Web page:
In the spring of 1936 the Maschsee project was completed. The inauguration took place on Ascension Day , May 21, 1936. Hundreds of thousands of Hanoverians and guests followed a colorful program around the lake. The event began with a typical mass parade of the NSDAP. In addition, 6,000 athletes took part in a star march as well as delegations from authorities and the Wehrmacht . During the Second World War , the lake was covered with tarpaulins and artificial landscape replicas on swimming islands in order to make it difficult for the Allied bomber pilots to orientate themselves during the air raids on Hanover .
Through seepage and evaporation , the water level falls by a maximum of 1.3 cm a day, representing an amount of 10,000 cubic meters corresponds to water. In order to keep the water level constant, a pumping station on the Ricklinger gravel ponds ensures the water balance of the Maschsee . It has three pumps with a total capacity of 1000 l / s. From there, a pipe over 800 meters long leads the water into the lake near the “Maschseequelle”. Depending on the weather, one to two million m³ of water must be replenished every year. From November to February there is no pumping; during this time the water level drops by an average of 45 cm.
→ Main article see Maschseequelle
Until 1960, water was supplied to the Maschsee from the “Maschseequelle” pumping station, as the water level sinks through evaporation in summer. The pump and filter house was one of the first structures on the lake to go into operation in November 1935. The plant has two pumps that can lift 500 liters of water per second from the Leine river, which is only a few meters away. Since the Leine water is heavily polluted by suspended matter , the lake began to silt up faster than originally assumed. Therefore, the city administration of Hanover decided in 1960 to build a new pumping station on the Ricklinger Kiesteiche in order to supply the Maschsee with groundwater from there . The old pump house is only active when the oxygen content in the water is too low, as the water there is fed into the lake via a three-stage open cascade . During the Maschsee Festival , the old pumping station with its cascade is also put into operation from time to time.
For pedestrians, the Maschsee, which is relatively close to the city center, is a welcome local recreation area. Once a year in summer, the Maschsee Festival takes place around the lake, which lasts several weeks and now attracts around two million visitors a year. Offer this cabaret , gastronomy , music performances and fireworks .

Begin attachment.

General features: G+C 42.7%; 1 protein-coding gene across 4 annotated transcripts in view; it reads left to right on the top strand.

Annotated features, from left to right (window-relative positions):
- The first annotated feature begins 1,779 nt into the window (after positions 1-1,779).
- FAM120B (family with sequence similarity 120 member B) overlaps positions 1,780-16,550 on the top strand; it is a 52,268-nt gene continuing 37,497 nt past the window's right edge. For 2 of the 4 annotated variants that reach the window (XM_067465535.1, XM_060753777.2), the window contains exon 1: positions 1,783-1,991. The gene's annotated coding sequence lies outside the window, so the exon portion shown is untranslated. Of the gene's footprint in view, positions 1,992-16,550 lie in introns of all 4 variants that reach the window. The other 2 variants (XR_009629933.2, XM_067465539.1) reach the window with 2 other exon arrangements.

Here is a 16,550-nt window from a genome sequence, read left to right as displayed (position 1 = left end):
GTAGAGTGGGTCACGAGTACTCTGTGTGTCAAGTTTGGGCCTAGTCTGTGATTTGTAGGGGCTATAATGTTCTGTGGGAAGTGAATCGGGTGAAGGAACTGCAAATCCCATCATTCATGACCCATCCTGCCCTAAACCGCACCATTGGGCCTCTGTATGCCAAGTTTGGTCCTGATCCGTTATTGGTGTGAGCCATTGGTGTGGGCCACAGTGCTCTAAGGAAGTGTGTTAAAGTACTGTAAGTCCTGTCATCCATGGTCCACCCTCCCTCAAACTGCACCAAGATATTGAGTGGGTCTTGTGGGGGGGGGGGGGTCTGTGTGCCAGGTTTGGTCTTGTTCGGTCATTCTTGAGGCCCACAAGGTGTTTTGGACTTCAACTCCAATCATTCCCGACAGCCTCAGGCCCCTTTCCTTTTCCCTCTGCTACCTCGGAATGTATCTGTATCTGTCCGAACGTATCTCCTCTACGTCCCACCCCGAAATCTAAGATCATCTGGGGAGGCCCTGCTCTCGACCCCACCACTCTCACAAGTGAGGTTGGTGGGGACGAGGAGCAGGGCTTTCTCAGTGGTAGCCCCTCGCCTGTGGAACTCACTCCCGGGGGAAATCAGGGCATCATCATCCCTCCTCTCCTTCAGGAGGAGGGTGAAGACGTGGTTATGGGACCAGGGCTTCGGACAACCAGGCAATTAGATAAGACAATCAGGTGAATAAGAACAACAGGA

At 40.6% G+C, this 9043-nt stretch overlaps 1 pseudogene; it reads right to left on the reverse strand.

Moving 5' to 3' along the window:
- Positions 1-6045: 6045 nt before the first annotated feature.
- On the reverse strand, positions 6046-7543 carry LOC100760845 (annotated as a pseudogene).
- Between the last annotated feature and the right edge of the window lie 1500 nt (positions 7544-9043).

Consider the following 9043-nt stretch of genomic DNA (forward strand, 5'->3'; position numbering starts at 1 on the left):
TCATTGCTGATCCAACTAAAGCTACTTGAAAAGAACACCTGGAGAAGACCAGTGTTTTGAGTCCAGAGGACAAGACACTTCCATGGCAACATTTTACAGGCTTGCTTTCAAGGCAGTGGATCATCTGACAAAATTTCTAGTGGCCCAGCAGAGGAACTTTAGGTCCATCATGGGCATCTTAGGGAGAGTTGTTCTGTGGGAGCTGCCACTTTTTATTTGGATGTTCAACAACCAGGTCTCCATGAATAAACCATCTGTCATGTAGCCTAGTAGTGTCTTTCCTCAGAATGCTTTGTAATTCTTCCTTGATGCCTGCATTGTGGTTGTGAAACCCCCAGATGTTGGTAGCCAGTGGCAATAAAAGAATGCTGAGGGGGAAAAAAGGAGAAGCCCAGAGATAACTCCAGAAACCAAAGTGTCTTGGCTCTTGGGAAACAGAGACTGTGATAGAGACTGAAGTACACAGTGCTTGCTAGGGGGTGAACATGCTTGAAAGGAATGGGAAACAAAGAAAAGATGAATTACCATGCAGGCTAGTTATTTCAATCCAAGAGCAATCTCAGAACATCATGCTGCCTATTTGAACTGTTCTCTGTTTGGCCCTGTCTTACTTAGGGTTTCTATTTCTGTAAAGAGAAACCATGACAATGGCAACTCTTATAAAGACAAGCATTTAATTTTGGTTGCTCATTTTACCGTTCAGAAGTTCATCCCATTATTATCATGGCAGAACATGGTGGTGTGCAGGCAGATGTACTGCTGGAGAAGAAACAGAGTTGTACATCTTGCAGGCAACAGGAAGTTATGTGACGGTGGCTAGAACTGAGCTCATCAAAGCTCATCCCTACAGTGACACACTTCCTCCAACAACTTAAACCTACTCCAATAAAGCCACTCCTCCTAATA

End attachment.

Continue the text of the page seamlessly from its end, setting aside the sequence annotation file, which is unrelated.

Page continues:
Lake cleared for entry, in the background the state broadcasting house of the NDR
Maschsee Festival 2008
Boats and ships
During the summer, the Hanoverian transport companies lead üstra on the lake Fahrgastschifffahrt through with electrically powered vehicles. One of the boats is powered by solar energy . The anchorage at the breakpoints is done by electromagnets instead of the usual ropes. Gastronomy is operated on the bank . Around the Maschsee there are numerous clubs for water sports (especially rowing and sailing ). In the course of the year, various competitions take place on the water, especially the annual Dragon Boat Festival Hanover .
Sailing boats can be hired from two sailing clubs, which also offer courses for obtaining a sailing license.
Motorboat races were regularly held on the lake from 1952 to 1990 . During this time, a world championship title was awarded four times, five races were part of the world championship series in the 2-liter class and a European champion was crowned ten times.
The Maschsee lido is located in the south of the lake . The former municipal outdoor pool was handed over by the city to a private investor (Strandbad Maschsee GmbH) in 2005. Construction work began on an extensive commercial wellness park, but this project stalled. In 2007 it was taken over by the Aspria investor group, which continued work. In spring 2009 "Aspria Hannover GmbH" opened a private spa and sports club on the property in the buildings of the old lido and some new extensions . The operation of the public lido was also handed over to Aspria GmbH. Since the bathing season 2009, more than half of the area of the lido has only been available to members of the Aspria Club.